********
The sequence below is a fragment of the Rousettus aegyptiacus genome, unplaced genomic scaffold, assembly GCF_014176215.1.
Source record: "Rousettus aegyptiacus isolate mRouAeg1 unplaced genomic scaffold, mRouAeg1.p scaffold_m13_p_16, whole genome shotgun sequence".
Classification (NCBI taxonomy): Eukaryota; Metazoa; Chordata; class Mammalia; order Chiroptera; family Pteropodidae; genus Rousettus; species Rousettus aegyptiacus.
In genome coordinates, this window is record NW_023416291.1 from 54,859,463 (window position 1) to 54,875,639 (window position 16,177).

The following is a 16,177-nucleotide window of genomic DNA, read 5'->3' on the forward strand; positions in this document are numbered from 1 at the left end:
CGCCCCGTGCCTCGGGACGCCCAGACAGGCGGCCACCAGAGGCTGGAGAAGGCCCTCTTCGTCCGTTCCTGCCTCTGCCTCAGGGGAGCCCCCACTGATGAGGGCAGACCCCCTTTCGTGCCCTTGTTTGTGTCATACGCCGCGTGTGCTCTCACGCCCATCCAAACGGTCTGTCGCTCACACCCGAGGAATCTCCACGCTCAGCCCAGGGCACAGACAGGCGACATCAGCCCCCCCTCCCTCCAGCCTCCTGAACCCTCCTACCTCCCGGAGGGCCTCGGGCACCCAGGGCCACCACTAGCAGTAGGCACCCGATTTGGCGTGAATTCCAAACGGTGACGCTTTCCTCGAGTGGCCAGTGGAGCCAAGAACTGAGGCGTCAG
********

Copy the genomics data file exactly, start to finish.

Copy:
The sequence below is a fragment of the Rousettus aegyptiacus genome, unplaced genomic scaffold, assembly GCF_014176215.1.
Source record: "Rousettus aegyptiacus isolate mRouAeg1 unplaced genomic scaffold, mRouAeg1.p scaffold_m13_p_16, whole genome shotgun sequence".
Classification (NCBI taxonomy): Eukaryota; Metazoa; Chordata; class Mammalia; order Chiroptera; family Pteropodidae; genus Rousettus; species Rousettus aegyptiacus.
In genome coordinates, this window is record NW_023416291.1 from 54,859,463 (window position 1) to 54,875,639 (window position 16,177).

The following is a 16,177-nucleotide window of genomic DNA, read 5'->3' on the forward strand; positions in this document are numbered from 1 at the left end:
CGCCCCGTGCCTCGGGACGCCCAGACAGGCGGCCACCAGAGGCTGGAGAAGGCCCTCTTCGTCCGTTCCTGCCTCTGCCTCAGGGGAGCCCCCACTGATGAGGGCAGACCCCCTTTCGTGCCCTTGTTTGTGTCATACGCCGCGTGTGCTCTCACGCCCATCCAAACGGTCTGTCGCTCACACCCGAGGAATCTCCACGCTCAGCCCAGGGCACAGACAGGCGACATCAGCCCCCCCTCCCTCCAGCCTCCTGAACCCTCCTACCTCCCGGAGGGCCTCGGGCACCCAGGGCCACCACTAGCAGTAGGCACCCGATTTGGCGTGAATTCCAAACGGTGACGCTTTCCTCGAGTGGCCAGTGGAGCCAAGAACTGAGGCGTCAG